This was a second visit to Canvey Island, the first in March 2008 was to see the ‘other’ team on the island, Concord Rangers. Once again, I seemed to get a slightly eerie feeling as we descended the causeway road that links the island to the mainland (although in reality, it is not an island!). There is a definite feeling of dropping below sea level and this is compounded by the frequent reminders of just how far below sea level the island is. At the ground, the sea wall behind the far end of the ground towers above the stadium. Indeed, heavy shipping in The Thames Estuary looks like it is floating in the clouds! There is a relative quaintness to the island. Many of the houses have an almost pre-fabricated appearance, and the street names are strangely ‘Dutch’ in derivation – a nod in the direction of the engineers who originally clawed this part of Essex back from the North Sea. This was counterpoised by the beautiful ‘bus depot quite close to the ground with its fine 1930s Art Deco styling. There was also a huge pub (The Admiral Jellicoe) quite close to the stadium which could probably hold half the population of the island.




I wasn’t particularly impressed with ‘The Prospects Stadium’. There was an uncovered high-stepped terrace along the whole length behind the nearside goal and covered seating for perhaps 500 along two thirds of one side of the pitch. The other side had a couple of boxed-in terraced areas and behind the far goal, there was some serendipitous terracing. It certainly didn’t have the feel of a former Conference Premier stadium (which it was until six or seven years ago). The sea wall which loomed menacingly behind the far goal did as much to inspire confidence as the sea defences of New Orleans!


Seating in a low roof stand down one side of the ground.


The two terraced standing areas opposite.

It was a good match. Two well- and evenly-matched teams fought out a rugged contest in which a draw was the eventual, and fair, result. Town drew first blood with a rasping shot from their best man, Lewis Hilliard. Mike Jones had a penalty saved in the nineteenth minute, but full back Ashley Dumas prodded the loose ball home for the equaliser. Town drew first blood in the second half with Edward Adjie’s seventy-fourth minute strike, but Spencer Bellotti squared the match up with less than ten minutes remaining and the teams will repair to The Hunts Post Community Stadium (what a mouthful), in St Neots on Tuesday evening for the replay!


Chris and Laurence enjoying the cup-tie

I had come down with Chris in his comfortable limousine, which had recently received pretty extensive (and expensive) surgery. Laurence was already there when we arrived. He was dining sumptuously at another hostelry on the island. During the match, they haunted the steep terracing behind the near goal, whilst I sat in the stand. It was pretty chilly and I wished I’d brought something warmer to wear!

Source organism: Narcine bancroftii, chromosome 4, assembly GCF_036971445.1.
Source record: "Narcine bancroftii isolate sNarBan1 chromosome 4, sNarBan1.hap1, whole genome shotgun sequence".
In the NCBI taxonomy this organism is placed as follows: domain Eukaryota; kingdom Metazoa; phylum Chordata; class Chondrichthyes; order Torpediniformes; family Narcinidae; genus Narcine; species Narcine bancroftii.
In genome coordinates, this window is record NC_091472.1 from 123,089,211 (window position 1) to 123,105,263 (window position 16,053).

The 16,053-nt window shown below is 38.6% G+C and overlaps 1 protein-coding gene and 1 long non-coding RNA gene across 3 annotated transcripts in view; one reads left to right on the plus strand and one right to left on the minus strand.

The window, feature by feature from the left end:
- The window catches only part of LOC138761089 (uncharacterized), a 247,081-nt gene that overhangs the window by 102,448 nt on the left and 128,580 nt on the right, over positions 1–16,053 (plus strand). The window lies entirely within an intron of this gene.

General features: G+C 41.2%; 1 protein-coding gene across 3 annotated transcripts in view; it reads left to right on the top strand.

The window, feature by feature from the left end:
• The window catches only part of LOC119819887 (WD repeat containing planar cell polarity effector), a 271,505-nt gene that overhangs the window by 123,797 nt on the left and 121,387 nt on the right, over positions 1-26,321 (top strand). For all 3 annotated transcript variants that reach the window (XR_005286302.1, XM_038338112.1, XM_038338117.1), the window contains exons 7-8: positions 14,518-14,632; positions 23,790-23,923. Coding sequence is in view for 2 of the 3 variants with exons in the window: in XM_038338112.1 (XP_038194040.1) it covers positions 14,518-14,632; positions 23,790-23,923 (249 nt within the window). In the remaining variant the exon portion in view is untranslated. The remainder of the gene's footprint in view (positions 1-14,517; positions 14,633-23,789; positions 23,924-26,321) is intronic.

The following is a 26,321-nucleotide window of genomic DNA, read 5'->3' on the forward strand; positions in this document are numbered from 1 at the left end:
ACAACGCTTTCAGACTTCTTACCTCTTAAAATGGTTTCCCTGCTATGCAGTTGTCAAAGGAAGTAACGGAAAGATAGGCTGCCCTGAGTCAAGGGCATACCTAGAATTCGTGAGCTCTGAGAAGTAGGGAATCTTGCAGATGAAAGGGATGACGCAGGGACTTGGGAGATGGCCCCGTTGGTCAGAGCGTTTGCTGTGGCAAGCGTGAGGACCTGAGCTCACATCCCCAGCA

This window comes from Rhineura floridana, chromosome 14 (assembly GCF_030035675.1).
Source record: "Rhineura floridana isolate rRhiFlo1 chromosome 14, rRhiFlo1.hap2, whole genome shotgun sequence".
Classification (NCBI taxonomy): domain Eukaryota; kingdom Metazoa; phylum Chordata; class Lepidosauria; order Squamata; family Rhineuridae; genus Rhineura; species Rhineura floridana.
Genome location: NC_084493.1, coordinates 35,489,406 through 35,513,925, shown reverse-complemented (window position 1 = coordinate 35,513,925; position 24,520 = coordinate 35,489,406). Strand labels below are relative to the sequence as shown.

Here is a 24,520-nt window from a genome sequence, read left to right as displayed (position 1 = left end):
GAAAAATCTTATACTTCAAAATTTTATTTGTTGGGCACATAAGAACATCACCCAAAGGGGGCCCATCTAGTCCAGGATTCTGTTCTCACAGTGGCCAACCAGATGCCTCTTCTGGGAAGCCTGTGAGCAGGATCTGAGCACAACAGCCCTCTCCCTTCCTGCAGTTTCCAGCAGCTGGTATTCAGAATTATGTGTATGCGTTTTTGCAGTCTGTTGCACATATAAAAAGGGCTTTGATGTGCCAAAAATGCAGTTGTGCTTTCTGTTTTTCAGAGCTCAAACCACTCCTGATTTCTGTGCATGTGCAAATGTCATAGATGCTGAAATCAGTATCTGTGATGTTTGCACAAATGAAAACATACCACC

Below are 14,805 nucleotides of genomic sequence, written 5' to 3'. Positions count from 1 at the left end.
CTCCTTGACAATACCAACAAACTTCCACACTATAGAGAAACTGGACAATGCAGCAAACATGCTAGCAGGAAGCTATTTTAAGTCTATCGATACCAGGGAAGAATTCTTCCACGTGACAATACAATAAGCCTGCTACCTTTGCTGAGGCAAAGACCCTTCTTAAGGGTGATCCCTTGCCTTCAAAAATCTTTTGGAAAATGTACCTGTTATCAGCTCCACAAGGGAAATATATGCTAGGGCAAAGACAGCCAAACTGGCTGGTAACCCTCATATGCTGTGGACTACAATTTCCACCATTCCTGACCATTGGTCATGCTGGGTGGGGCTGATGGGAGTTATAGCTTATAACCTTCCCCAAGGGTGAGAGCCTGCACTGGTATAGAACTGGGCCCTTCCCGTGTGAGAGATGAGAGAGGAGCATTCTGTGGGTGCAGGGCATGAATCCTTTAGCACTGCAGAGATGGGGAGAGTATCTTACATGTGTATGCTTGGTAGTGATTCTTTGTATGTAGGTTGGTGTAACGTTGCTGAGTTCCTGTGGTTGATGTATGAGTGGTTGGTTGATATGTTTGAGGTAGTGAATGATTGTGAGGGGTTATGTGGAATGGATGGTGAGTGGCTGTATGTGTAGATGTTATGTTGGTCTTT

The far goal with the sea wall rising behind it.

Tuesday 1st October 2013 Flying Press Hellenic Floodlit Cup

2nd Round

Thame United                                                                          3

Ben Connelly 26, Ollie Lynch 33,

Lynton Goss 48

Clanfield                                                                                     1

Jack Ellis 51

referee:- A. Dewar                                                      attendance:- 47


  This was an opportunity to see my grandson, Sonny, who lives in Chipping Norton and of whom I have not seen enough recently! Graeme and I met at Northampton Services and popped into Chipping Norton for a quick visit and then ploughed down the M40 to Thame. It was dark when we got there but not dark enough to hide a very pleasant and spacious town centre where we enjoyed a bag of chips!


The ground  was a surprise! It was only three years old and had been designed and built, with the help of pretty hefty grants from football and other sporting charities, by the same company that built The Milton Keynes Stadium. Thame have occupied their new, £3.1 million, home since December 2010. The official opening match against Oxford United drew a crowd of 1,382 to the stadium. There are eight pitches, a floodlit 3G training pitch and an 8,000 square foot club house, It still looks crisp and new and all the staff were very helpful with team news and official attendance!


It was a pretty good match, too. Clanfield are one division below Thame in The Hellenic League, but for the first half hour, it was they who piled the pressure on and they were unlucky not to score. Two goals, in a five minute spell, just on the half hour mark, by the home side, put them in control, but Clanfield continued to threaten. Just after half time, a third United score was almost instantly followed by a Clanfield response and that completed the scoring. Both teams contributed to an entertaining encounter!